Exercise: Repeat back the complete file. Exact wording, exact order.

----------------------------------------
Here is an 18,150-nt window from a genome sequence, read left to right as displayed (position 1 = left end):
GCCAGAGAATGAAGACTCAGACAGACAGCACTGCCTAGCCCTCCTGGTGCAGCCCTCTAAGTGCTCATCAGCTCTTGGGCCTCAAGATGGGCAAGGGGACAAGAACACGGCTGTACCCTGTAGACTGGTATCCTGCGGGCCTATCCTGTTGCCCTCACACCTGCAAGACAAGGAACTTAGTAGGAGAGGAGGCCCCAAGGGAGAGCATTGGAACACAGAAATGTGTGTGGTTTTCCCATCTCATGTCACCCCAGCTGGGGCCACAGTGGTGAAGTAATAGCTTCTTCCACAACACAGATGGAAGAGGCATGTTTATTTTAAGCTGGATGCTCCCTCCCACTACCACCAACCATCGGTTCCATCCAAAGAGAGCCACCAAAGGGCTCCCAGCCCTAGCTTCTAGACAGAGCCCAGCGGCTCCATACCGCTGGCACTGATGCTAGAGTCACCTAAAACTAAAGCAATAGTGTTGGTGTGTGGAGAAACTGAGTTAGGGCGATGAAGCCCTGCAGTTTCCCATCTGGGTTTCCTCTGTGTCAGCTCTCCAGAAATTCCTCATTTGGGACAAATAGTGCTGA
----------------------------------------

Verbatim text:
Here is an 18,150-nt window from a genome sequence, read left to right as displayed (position 1 = left end):
GCCAGAGAATGAAGACTCAGACAGACAGCACTGCCTAGCCCTCCTGGTGCAGCCCTCTAAGTGCTCATCAGCTCTTGGGCCTCAAGATGGGCAAGGGGACAAGAACACGGCTGTACCCTGTAGACTGGTATCCTGCGGGCCTATCCTGTTGCCCTCACACCTGCAAGACAAGGAACTTAGTAGGAGAGGAGGCCCCAAGGGAGAGCATTGGAACACAGAAATGTGTGTGGTTTTCCCATCTCATGTCACCCCAGCTGGGGCCACAGTGGTGAAGTAATAGCTTCTTCCACAACACAGATGGAAGAGGCATGTTTATTTTAAGCTGGATGCTCCCTCCCACTACCACCAACCATCGGTTCCATCCAAAGAGAGCCACCAAAGGGCTCCCAGCCCTAGCTTCTAGACAGAGCCCAGCGGCTCCATACCGCTGGCACTGATGCTAGAGTCACCTAAAACTAAAGCAATAGTGTTGGTGTGTGGAGAAACTGAGTTAGGGCGATGAAGCCCTGCAGTTTCCCATCTGGGTTTCCTCTGTGTCAGCTCTCCAGAAATTCCTCATTTGGGACAAATAGTGCTGA